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ARTICLES - - Chimney And Fireplace Sizing - A Discussion
Chimneys and fireplaces come in all different shapes and sizes. Following is a short discussion of varied flue and fireplace sizes and the things to keep in mind before venting your stove or fireplace. This article relates mostly to fireplaces and stoves that burn wood or coal as a fuel.

First, let's talk about chimney sizes. Chimneys can be broken down into two main categories; metal and masonry. Metal chimneys, also called prefab, class A and Double or triple wall are usually found in three diameters as show below. Larger diameters which may apply to prefab fireplaces. round flue tiles or single wall stainless chimney liner are also shown. Each diameter has a specific useable area, which is also called it's cross section. The capacity of a chimney to remove smoke and/or BTU's from an appliance is directly related to this area.

Chimney Size Square Inches Common Venting Uses
6 Inch Inside Diameter 28.3 Stoves, Central Heaters
7 Inch Inside Diameter 38.5 Stoves, Central Heaters
8 Inch Inside Diameter 50.3 Stoves, Small Fireplaces, Central Heaters
10 Inch Inside Dia. 78.6 Stoves*, Fireplaces, Central Heaters
12 Inch Inside Dia. 113 Fireplaces, Central Heaters
*only rare older stoves use 10" chimneys

One thing that we notice from this table is that a 6" flue is almost 1/2 the size of an 8" flue. The natural tendency might be to think that a 6" flue is "only" two inches smaller that an 8" one, but in truth you can see the difference is much larger.

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Masonry Flues
Flue Size (O.D.) Square Inches Common Venting Uses
7 1/2 X 7 1/2 31 Stoves, Central Heaters
8 1/2 x 8 1/2 41 Stoves, Central Heaters
8 1/2 X 13 70 Stoves, Fireplaces, Central Heaters
13 X 13 99 Fireplaces
13 X 18 156 Fireplaces

Effective Area

Since smoke rises in a circular fashion, only a certain area of a square flue tile is really being put to effective use. The listings in the table above refer to the usable area.

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Venting a Freestanding Stove

In general, your should use the same size chimney diameter as the flue collar on your stove, i.e. a 6" stove should use a 6" chimney or a 7 1/2 X 7 1/2 flue tile. In most cases, you can also step up a size or two..for instance, a 6" stove could vent into an 8" insulated chimney. If your flue is over 3 times the size of your stove outlet ( i.e. a 6" stove into a 13 X 13 Flue tile), then you may have problems with excess cooling of the smoke, resulting in poor draft and/or excess creosote formation. A stainless steel flue lining of the same size as the stove outlet will solve this problem.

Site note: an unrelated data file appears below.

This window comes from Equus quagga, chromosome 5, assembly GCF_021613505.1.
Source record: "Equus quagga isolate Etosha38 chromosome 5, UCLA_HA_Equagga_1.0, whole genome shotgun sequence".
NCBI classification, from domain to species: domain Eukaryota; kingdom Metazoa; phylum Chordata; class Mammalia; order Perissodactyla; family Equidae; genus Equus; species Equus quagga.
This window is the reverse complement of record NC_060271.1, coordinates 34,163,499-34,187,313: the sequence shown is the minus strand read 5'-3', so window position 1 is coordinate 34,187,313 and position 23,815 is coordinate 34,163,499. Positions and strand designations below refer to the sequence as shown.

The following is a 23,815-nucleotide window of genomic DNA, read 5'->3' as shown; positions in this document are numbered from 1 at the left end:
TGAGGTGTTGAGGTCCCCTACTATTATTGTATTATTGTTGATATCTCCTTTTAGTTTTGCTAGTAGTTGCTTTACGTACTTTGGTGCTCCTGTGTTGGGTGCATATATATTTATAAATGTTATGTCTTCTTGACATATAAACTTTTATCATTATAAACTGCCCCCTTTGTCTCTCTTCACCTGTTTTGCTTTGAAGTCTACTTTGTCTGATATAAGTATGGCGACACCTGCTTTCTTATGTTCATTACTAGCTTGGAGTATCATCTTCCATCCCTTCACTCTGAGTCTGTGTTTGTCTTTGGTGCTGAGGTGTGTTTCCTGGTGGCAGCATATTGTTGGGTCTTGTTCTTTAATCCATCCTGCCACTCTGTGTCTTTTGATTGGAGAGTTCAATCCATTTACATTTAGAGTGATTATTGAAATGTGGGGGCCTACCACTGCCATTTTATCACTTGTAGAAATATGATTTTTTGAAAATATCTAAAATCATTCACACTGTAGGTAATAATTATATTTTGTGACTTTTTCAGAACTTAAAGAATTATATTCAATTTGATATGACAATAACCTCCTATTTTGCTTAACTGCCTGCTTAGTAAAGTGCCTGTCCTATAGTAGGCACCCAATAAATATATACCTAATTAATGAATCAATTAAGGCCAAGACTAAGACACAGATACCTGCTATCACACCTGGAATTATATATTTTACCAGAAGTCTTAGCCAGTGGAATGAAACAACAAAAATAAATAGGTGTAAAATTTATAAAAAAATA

Venting a Masonry Fireplace

Masonry fireplaces are built to varying sizes. The most popular range of sizes: 32" to 36" Wide 25" to 29" High It is important for the size of the chimney to be correctly calculated to match the fireplace opening. The rule of thumb is a 1/10 ratio, meaning that the fireplace opening can be 10 times as large as the flue tile cross section.

As an example: Fireplace 27 High" by 32" Wide = 864 Square inches of opening means the flue size must be 86.4 square inches or larger - A 13" X 13" tile will meet this criteria. In certain cases, the 1/10 rule can be expanded to as much as 1/12, that meaning that the opening could be 12 times the cross section of the flue. However, other factors such as chimney height, smoke chamber construction and location of then chimney must be taken into account. Flues for double sided fireplaces should be calculated by adding together the openings on both sides. This may require very large flue tiles such as 18" x 18".

More information on chimneys and draft can be found here.
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